Double Standard Of Justice For Officials With Drugs?
Times Editorial Columnist
TAKE a look at these recent local-news headlines from Snohomish County:Drug tests show cocaine on official's clothing
Dantini denies cocaine use, won't face criminal charges
If you're thinking what I'm thinking, then you remembered these strikingly similar headlines from King County last year:
Drug residue found on prosecutor
Former deputy prosecutor won't face drug charges
The common denominator shared by these two sets of news items? Our state Attorney General, whose law enforcers in Olympia let two public officials escape the tough-on-drugs dragnet.
AG Christine Gregoire may have a national reputation as a hard-nosed opponent of addictive tobacco products. But her underlings at home seem unusually lenient when it comes to prosecuting fellow public servants found in possession of much more dangerous and addictive substances, such as methamphetamine and cocaine. Take the case of King County Deputy Prosecutor Will Miller, who was stopped at the King County Courthouse security entrance last March.
His alibis: I didn't know I had that meth pipe, 10-gram scale, X-acto knife, package of blades, and baggie of funny powder in my briefcase. My roommate put it there. And I flunked that lie detector test because the courthouse made me jittery.
Miller's case was referred to the AG's office by King County to avoid a conflict of interest. Then, Greg Canova - Gregoire's hyper-political chief criminal prosecutor, who campaigned against state Supreme Court Justice Richard Sanders on a relentless "tough on crime" platform - announced his decision not to file charges against Miller barely two weeks after losing the election.
The latest legal Houdini is Bob Dantini, Snohomish County treasurer. Last May, Dantini was arrested at his home for a domestic-violence incident involving his girlfriend. Police records obtained by Times reporter Nancy Montgomery showed that the alleged victim, crying and trembling, called 911 and told deputies that Dantini had assaulted her because she ripped a vial of cocaine from his pajama pocket and hid it to stop him from abusing drugs. Both the vial and Dantini's pajama top tested positive for cocaine.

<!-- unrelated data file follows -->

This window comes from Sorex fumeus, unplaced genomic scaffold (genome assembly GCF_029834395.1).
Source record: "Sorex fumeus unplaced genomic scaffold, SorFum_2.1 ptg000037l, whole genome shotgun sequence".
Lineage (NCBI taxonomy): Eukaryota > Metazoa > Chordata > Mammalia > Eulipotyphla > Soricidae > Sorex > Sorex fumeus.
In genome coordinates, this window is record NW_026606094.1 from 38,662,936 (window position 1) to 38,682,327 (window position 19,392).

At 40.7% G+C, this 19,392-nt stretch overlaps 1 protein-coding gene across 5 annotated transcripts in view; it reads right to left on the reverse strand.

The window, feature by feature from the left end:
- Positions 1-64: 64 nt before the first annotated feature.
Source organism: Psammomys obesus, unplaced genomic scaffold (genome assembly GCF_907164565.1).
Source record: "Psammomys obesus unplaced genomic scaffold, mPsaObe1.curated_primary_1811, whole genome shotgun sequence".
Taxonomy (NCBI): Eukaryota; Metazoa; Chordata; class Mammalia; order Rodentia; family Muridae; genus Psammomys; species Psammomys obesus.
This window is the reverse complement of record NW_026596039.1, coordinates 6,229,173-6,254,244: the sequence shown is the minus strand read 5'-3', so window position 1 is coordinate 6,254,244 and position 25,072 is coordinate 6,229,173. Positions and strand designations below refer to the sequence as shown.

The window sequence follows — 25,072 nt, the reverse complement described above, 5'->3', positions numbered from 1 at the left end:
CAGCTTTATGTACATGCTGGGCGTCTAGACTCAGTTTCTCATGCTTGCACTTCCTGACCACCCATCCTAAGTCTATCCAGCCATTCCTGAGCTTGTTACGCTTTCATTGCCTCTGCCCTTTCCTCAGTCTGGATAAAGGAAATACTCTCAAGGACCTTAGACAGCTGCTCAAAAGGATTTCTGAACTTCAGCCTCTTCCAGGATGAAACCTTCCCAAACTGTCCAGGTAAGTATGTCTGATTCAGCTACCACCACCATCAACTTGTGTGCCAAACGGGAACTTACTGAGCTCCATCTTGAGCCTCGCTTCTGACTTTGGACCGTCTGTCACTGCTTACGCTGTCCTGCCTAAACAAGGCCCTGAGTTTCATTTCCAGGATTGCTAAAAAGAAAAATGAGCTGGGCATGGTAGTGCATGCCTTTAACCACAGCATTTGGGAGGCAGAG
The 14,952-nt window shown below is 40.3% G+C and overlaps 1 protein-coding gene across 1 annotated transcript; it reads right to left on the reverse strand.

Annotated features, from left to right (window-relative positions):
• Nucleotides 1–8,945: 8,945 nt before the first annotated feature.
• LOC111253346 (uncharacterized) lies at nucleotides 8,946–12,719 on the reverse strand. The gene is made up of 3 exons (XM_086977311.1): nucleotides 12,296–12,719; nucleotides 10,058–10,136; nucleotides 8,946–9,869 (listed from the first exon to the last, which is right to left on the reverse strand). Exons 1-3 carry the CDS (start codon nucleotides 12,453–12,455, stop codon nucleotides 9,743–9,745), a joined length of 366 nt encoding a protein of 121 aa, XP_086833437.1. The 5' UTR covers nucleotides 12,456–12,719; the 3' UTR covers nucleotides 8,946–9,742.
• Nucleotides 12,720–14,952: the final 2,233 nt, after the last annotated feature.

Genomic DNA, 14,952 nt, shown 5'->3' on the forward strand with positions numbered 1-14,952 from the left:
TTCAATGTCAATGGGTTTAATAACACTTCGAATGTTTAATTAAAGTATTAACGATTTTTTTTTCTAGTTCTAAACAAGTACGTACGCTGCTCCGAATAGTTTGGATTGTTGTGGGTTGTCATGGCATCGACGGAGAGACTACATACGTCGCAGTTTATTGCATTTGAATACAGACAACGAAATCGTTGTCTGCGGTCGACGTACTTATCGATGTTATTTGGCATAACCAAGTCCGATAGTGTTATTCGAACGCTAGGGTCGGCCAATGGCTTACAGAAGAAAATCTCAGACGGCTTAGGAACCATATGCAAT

Dantini's escape-hatch explanations: My girlfriend planted that coke on my PJs. Her clothes were torn and her knee was bloody because she tried to assault me. To avoid a conflict of interest, Snohomish County officials turned over the potential felony drug possession case to the AG's office (but curiously, not the domestic-violence charge). After seven months, state attorneys announced last week that they would not prosecute because the alleged victim refused to testify and her statements would be inadmissible hearsay.
The Snohomish County prosecutor then dropped plans to prosecute Dantini for the alleged domestic violence, even though deputies say the girlfriend exhibited physical signs of assault on the night of the incident. Dantini claims he held the alleged victim down in self-defense; he has also reportedly said that she must have put the drugs on his jammies and that he "never" and "not once" has ever used coke.
Dantini may be telling the truth, but seasoned public defenders smell preferential treatment for politicians. Their clients are told to tell their stories to a jury.
King County public defender Theresa Olson, a 13-year veteran, says Snohomish County appears "to be operating under a different set of evidentiary rules than we have in King County or in the state of Washington." If the alleged domestic-violence victim made statements when she was distraught and trembling due to the conduct of the accused, Olson explained to me, the remarks are "excited utterances," a well-known exception to the hearsay rule.
Gini Faller, a fellow defender in the felony division of the Seattle-King County Public Defender Association, adds that she has had domestic-violence cases "where somebody retracts original statements, but must cooperate if prosecutors issue a material witness warrant."
Snohomish County Sheriff Rick Bart also told me that localities such as the city of Everett routinely take domestic-violence cases to court without cooperating victims.
As for dropping the drug charge despite the physical evidence, King County public defender Richard Warner says, "It really looks like a double standard is being applied." Trace residue doesn't make for the strongest case, he says, but it is regularly grounds for prosecution of indigent and politically unconnected clients who usually sit in jail. Defendants in drug cases across the country are routinely sentenced to lengthy prison terms based on the testimony of snitches and no physical evidence at all.
The public defenders don't object to the state's compassion for defendants or critical scrutiny of evidence. "My objection," Faller says, "is that neither compassion nor critical eyes ever seem to benefit my clients."
Sheriff Bart, a former narcotics officer himself, voices a similar concern: "I don't think anybody's above the law. We have to be consistent, otherwise people won't have respect for the law."
For his part, Dantini told the press that his experience is "a reminder of how susceptible we are to setbacks in life." Wrong. It's a stark lesson in how a fortunate few are less accountable to the rule of law than others.
Michelle Malkin's column appears Tuesday on editorial pages of The Times. Her e-mail address is: firstname.lastname@example.org.
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